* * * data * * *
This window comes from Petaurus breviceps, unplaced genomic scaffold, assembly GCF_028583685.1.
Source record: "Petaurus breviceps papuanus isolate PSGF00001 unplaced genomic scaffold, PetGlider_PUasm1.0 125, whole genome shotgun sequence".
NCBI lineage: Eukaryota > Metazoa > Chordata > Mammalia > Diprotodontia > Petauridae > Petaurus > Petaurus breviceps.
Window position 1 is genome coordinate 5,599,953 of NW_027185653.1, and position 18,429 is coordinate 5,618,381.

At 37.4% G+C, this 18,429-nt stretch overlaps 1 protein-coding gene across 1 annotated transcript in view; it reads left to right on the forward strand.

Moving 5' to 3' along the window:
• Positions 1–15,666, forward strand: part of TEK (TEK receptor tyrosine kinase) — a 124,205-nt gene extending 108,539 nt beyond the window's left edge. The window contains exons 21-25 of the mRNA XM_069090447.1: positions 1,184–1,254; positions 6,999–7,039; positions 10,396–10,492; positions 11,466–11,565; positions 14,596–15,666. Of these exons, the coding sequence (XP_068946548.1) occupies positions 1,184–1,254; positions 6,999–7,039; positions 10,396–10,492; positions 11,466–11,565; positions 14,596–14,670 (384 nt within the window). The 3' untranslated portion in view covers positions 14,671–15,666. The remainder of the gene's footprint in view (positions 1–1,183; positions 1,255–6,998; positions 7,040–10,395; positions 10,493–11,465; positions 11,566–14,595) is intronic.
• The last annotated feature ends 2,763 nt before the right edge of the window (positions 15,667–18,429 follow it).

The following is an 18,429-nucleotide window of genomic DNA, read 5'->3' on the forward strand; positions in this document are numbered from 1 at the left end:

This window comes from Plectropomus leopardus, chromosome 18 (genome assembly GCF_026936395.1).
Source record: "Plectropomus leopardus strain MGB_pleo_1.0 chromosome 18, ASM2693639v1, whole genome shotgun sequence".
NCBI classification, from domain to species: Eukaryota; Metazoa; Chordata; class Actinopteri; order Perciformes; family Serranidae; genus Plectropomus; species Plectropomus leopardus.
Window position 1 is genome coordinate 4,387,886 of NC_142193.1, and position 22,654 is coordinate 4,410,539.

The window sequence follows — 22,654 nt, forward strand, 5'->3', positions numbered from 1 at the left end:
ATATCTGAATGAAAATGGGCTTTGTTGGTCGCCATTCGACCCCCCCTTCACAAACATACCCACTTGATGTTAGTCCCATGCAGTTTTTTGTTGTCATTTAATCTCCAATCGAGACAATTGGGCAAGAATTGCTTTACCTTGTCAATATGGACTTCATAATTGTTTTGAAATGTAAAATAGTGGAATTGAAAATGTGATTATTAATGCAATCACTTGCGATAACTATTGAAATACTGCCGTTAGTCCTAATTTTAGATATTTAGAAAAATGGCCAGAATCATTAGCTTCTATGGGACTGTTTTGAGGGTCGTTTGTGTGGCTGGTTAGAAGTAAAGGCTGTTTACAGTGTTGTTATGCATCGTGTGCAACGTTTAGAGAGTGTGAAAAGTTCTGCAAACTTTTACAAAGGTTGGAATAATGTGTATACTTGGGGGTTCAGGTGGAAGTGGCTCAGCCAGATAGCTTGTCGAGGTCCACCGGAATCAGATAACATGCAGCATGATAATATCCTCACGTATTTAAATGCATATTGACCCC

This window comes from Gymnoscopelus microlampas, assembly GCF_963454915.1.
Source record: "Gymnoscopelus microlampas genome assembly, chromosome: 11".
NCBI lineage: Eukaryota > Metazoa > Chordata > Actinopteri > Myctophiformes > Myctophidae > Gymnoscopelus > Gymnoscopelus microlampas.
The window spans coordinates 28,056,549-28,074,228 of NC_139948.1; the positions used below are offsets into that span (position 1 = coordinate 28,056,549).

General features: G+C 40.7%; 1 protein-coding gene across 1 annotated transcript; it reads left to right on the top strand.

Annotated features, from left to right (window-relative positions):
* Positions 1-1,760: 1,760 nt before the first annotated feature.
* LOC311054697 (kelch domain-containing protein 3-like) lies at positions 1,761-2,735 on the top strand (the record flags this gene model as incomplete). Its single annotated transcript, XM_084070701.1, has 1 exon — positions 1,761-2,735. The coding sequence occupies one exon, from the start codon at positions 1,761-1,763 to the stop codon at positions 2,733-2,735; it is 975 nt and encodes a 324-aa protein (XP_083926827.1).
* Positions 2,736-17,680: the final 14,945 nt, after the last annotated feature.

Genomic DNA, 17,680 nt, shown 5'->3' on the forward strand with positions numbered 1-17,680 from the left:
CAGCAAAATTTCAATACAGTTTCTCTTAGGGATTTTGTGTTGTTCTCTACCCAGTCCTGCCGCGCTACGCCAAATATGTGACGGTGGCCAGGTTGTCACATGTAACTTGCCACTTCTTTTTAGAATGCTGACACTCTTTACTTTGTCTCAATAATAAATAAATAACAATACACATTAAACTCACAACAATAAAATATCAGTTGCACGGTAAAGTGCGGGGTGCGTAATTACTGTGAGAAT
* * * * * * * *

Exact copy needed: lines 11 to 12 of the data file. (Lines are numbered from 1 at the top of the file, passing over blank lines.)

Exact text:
Source record: "Plectropomus leopardus strain MGB_pleo_1.0 chromosome 18, ASM2693639v1, whole genome shotgun sequence".
NCBI classification, from domain to species: Eukaryota; Metazoa; Chordata; class Actinopteri; order Perciformes; family Serranidae; genus Plectropomus; species Plectropomus leopardus.